To get started creating our mailer, we'll first need to do some setup.

Given an erratum, we'll want the ability to fetch the user and chapter that it was created for. This is just a matter of adding a couple associations to Erratum:

### app/models/erratum.rb ###

class Erratum < Mark
  belongs_to :user
  belongs_to :chapter

Remember, this model already has a user_id and a chapter_id, so belongs_to uses the values from those to provide a user and a chapter method, respectively, for us to retrieve those associated records.

Next, we're going to steal a line from config/environments/test.rb that is typically used to aid in testing. Here in development we'll just be using it to view generated emails as Ruby objects (since we won't really be sending them).

Adjust your config/environments/development.rb to look like the following:

The lines at the top will already be in the file, but add the others underneath them.

### config/environments/development.rb ###
  # Don't care if the mailer can't send
  config.action_mailer.raise_delivery_errors = false

  # Tell Action Mailer not to deliver emails to the real world.
  # The :test delivery method accumulates sent emails in the
  # ActionMailer::Base.deliveries array.
  config.action_mailer.delivery_method = :test


So now we're ready to actually make the mailer. As you might expect, There's A Generator For That!™

$ rails generate mailer ErratumMailer 
    create  app/mailers/erratum_mailer.rb
    invoke  erb
    create    app/views/erratum_mailer
    invoke  test_unit
    create    test/functional/erratum_mailer_test.rb

We see that we get a mailer created in app/mailers/, as we'd expect, but we also get something curious: a view directory, app/views/erratum_mailer.

What is that all about?

Well, it turns out that mailers use views in much the same way that controllers do. Instance variables defined in a controller are available to their views and, similarly, instance variables defined in a mailer are available in their views.

Also, much like controller actions will render views in a corresponding directory path and filename, mailer methods do too. So here, we're going to define a send_erratum method for ErratumMailer and this method will try to render the view at app/views/erratum_mailer/send_erratum.html.erb to serve as the email body.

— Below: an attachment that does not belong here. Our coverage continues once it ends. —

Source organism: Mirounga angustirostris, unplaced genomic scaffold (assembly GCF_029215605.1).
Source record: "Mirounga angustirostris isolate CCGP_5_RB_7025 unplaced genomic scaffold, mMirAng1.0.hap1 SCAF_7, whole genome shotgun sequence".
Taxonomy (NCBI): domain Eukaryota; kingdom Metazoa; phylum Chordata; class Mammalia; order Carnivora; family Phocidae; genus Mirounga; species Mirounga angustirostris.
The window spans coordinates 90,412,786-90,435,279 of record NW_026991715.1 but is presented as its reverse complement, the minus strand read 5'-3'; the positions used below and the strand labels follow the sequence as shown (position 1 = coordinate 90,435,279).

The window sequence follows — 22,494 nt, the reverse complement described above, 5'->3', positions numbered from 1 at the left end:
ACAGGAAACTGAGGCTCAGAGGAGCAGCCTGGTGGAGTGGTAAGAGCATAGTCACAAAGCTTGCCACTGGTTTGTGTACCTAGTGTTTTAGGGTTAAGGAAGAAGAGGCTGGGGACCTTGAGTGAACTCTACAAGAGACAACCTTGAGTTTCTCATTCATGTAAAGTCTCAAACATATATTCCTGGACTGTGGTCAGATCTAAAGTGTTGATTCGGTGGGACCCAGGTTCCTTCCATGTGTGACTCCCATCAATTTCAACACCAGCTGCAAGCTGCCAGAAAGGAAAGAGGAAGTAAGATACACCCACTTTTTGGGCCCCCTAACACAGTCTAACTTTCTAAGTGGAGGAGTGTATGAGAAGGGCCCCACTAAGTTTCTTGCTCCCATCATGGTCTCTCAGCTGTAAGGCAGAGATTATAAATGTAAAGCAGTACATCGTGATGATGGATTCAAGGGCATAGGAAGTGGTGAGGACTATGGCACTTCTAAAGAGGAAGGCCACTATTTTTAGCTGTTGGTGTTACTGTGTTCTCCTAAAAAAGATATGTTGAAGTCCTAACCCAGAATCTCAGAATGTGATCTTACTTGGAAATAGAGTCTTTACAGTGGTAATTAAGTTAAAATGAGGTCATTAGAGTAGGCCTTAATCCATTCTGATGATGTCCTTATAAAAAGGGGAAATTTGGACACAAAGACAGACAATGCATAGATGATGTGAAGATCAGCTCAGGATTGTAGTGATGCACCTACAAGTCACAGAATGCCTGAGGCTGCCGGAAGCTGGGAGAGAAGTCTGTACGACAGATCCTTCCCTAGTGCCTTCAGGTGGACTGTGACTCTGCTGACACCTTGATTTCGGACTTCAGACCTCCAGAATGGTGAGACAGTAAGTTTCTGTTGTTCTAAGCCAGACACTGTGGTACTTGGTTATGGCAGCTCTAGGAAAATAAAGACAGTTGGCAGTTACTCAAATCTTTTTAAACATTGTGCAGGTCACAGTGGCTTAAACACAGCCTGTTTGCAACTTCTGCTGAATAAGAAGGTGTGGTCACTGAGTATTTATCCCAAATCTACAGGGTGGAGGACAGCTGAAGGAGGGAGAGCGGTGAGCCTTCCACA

First, let's set up our mailer action:

### app/mailers/erratum_mailer.rb ###

class ErratumMailer < ActionMailer::Base
  def send_erratum(erratum)
    @user_name = erratum.user.name
    @chapter   = erratum.chapter
    @note      = erratum.note

    mail to: 'author@example.com', from: 'no-reply@example.com', subject: "New Erratum"

This method accepts one parameter erratum, because we'll soon be passing each newly created Erratum into this method.

Next, we create several instance methods for values that we'll want to use in our view.

And Lastly we call the mail method. Notice that ErratumMailer inherits from ActionMailer::Base at the top of the file, because this is where the mail method comes from. In this particular call to mail, we set the subject as well as the email sender and recipient.

We should probably store the author's email somewhere else (e.g. a global constant), but for the sake of example, we just hardcode it above.

Something that appears to be missing from the process above is the setting of the email body, but mailer's render their views in the same way that controllers do: the view name and path is inferred from the mailer and action name, then rendered automatically.

We do have to actually write some html.erb though, so let's do that now:

### app/views/erratum_mailer/send_erratum.html.erb ###

<p><%= @user_name %> has found an erratum in "<%= @chapter.title %>"</p>

<% if @note %>
  <blockquote><%= @note %></blockquote>
<% end %>

<p><%= link_to "Click here", chapter_path(@chapter) %> to see for yourself</p>

So there's our mailer! Let's test it out in rails console since we don't have our app configured to use any kind of email server.

# "send" the email
> ErratumMailer.send_erratum(Erratum.last).deliver
=> #<Mail::Message:33715640, Multipart: false, Headers: <Date: Mon, 10 Sep 2012 03:01:26 -0400>, <From: foo@bar.com>, <To: foo@bar.com>, <Message-ID: <504d9046c5882_1c0ef8b8804367b@x220.mail>>, <Subject: New Erratum>, <Mime-Version: 1.0>, <Content-Type: text/html>, <Content-Transfer-Encoding: 7bit>>

# check for it in deliveries
> ActionMailer::Base.deliveries
=> [#<Mail::Message:33715640, Multipart: false, Headers: <Date: Mon, 10 Sep 2012 03:01:26 -0400>, <From: foo@bar.com>, <To: foo@bar.com>, <Message-ID: <504d9046c5882_1c0ef8b8804367b@x220.mail>>, <Subject: New Erratum>, <Mime-Version: 1.0>, <Content-Type: text/html>, <Content-Transfer-Encoding: 7bit>>]

# and check the email body
> ActionMailer::Base.deliveries.first.body
=> <p>Brad Chase has found an erratum in "1 | Chapter 1"</p>

<blockquote>Erratum note string</blockquote>

<p><a href="/chapters/1">Click here</a> to see for yourself</p>

Be sure to use the .deliver at the end of ErratumMailer.send_erratum(Erratum.last).deliverbecause the Mail::Message would be created but not "sent" without it.

So now that we can "send" emails, let's send one each time an erratum is created.

As always, there are a number of ways we could do this, but the cleanest is, without a doubt, accomplished by using an ActiveRecord callback. Using these, we can register methods to be run during different parts of the lifecycle of an ActiveRecord model instance. Here, we'll want to register an after_create callback on our Erratum model.

Our solution looks like this:

### app/models/erratum.rb ###

class Erratum < Mark
  belongs_to :user
  belongs_to :chapter

  after_create :notify_author unless $seeding_db

  def notify_author